Despite their similar conclusions and comparable natures, however, it is important to note that Mary Crawford and Lady Susan are not one and the same: while Lady Susan has a disposition difficult not to attribute to nature, Mary Crawford’s character is often blamed on the “world” and her ill breeding (Mansfield Park 422).  Edmund is so distraught by Mary because of her lack of gentle and proper manners, crying “No reluctance, no horror, no feminine, shall I say, no modest loathings? This is what the world does. For where, Fanny, shall we find a woman whom nature had so richly endowed? Spoilt, spoilt!” (Mansfield Park 422). Here Edmund expresses his vexation with the fact that she has been so ruined by common and base upbringing, a reality that connects back to the idea of both Mary and Susan as villains: that is, women who lack the delicate nature and, perhaps more significantly, the principled raising of a traditionally feminine character like Fanny Price.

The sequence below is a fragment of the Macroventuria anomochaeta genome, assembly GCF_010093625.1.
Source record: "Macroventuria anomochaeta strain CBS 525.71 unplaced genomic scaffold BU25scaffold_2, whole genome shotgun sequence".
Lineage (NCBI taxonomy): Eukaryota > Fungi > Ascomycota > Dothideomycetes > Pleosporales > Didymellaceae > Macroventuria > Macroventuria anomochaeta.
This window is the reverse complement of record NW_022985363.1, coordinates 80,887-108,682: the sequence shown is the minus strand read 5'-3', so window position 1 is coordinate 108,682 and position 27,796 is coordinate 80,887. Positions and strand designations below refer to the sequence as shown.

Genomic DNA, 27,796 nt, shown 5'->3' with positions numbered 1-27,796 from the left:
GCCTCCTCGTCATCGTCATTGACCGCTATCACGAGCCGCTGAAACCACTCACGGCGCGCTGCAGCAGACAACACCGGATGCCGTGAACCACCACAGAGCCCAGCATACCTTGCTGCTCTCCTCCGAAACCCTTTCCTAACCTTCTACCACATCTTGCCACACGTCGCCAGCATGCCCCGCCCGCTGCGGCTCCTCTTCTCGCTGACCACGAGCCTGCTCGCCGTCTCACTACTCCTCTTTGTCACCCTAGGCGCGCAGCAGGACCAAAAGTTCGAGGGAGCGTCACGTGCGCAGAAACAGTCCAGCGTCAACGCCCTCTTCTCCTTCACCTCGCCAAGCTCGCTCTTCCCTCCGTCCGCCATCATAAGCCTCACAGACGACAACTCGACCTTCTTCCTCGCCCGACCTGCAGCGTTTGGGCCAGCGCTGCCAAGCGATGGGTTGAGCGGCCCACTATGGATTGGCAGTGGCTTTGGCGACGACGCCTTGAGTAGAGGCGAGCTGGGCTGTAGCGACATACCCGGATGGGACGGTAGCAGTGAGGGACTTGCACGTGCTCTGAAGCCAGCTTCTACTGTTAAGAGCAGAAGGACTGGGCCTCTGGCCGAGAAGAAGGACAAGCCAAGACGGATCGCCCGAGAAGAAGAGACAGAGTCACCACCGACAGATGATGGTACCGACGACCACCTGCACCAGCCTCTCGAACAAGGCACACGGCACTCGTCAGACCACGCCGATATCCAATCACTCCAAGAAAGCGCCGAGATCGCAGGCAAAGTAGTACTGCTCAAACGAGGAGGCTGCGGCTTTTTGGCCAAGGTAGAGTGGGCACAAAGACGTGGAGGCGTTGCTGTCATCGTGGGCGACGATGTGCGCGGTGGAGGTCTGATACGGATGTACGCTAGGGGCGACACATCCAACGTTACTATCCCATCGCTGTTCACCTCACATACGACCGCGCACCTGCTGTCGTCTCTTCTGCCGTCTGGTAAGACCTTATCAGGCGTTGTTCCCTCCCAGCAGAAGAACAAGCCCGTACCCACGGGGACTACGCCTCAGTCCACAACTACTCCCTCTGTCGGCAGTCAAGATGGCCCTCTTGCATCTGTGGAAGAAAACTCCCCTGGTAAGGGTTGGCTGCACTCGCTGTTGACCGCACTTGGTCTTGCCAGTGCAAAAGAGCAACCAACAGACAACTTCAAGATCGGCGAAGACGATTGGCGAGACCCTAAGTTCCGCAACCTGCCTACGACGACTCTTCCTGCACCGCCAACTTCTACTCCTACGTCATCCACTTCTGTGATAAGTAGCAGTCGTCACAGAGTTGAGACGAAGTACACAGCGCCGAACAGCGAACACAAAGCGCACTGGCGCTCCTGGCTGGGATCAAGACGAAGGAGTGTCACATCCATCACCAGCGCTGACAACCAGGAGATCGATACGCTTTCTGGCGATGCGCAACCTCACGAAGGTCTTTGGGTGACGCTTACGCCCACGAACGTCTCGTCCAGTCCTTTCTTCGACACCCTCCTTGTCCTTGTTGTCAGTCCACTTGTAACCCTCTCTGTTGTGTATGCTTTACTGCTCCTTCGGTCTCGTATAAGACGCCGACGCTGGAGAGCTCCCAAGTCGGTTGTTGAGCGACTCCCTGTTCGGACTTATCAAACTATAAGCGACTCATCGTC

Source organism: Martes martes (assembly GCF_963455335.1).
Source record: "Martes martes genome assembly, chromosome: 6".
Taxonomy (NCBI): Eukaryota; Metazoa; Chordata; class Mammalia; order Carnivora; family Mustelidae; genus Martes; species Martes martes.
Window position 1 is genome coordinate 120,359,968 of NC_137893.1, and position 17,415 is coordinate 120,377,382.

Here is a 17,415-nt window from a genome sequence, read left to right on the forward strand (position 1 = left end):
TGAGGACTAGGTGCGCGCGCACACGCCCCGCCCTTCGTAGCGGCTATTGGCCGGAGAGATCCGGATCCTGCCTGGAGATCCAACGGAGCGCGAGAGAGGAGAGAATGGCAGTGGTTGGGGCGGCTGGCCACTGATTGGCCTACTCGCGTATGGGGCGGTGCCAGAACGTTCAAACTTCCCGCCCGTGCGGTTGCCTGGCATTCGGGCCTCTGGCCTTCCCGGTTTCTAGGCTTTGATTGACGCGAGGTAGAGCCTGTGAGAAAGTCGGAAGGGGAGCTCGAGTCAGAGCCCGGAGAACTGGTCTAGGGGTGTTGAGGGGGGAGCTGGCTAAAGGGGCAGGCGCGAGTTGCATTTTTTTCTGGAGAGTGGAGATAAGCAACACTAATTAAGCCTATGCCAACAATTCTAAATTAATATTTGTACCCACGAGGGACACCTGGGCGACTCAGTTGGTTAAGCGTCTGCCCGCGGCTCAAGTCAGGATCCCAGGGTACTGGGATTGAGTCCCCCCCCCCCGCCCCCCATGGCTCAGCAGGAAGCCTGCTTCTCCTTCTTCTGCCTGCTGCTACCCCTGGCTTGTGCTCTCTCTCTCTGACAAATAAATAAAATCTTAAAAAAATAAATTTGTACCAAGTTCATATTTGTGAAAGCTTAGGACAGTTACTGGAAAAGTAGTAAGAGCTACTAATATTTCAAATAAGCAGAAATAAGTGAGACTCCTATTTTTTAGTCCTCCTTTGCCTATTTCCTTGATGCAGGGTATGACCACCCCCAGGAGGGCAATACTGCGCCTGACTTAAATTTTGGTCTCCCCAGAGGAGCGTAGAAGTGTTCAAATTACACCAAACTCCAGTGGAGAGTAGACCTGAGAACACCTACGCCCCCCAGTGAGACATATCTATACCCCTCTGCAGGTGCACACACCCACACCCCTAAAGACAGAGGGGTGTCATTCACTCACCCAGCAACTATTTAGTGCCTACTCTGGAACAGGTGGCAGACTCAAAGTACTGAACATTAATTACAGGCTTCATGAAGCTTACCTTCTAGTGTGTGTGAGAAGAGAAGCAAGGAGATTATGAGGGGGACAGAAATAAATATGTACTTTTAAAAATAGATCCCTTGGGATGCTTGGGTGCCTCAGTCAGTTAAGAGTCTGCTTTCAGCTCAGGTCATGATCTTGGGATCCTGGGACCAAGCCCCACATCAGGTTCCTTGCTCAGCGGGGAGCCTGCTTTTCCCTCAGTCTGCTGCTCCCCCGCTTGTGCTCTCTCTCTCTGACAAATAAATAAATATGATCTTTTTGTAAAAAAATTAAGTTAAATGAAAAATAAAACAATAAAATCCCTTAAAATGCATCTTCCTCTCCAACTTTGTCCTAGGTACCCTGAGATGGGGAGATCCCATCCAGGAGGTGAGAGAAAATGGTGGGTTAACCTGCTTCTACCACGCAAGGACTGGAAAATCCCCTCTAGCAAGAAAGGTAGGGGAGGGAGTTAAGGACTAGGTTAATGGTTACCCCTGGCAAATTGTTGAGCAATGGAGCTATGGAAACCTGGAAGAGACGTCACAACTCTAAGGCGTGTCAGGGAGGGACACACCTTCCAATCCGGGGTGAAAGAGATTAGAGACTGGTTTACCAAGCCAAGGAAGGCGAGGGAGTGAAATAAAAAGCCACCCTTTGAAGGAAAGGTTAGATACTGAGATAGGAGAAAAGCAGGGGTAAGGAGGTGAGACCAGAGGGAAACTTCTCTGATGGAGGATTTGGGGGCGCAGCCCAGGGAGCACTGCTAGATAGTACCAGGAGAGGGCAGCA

Ultimately, Lady Susan and Mary Crawford demonstrate their true villainy, not through low social ranking, but instead through improper morals.  According to Edmund, the “evil” of a woman like Mary Crawford is one “of principle . . . of blunted delicacy and a corrupted, vitiated mind” (Mansfield Park 423). Here, Edmund is not talking about villainy due to one’s nominal status in the world, but rather points to the subtle significance in an honorable and virtuous upbringing. Female villains, unlike male villains, are violent towards society in more pernicious ways by undercutting the social fabric. These women act to unweave society often through seductive behavior, acting like sirens and leading men to their own destruction.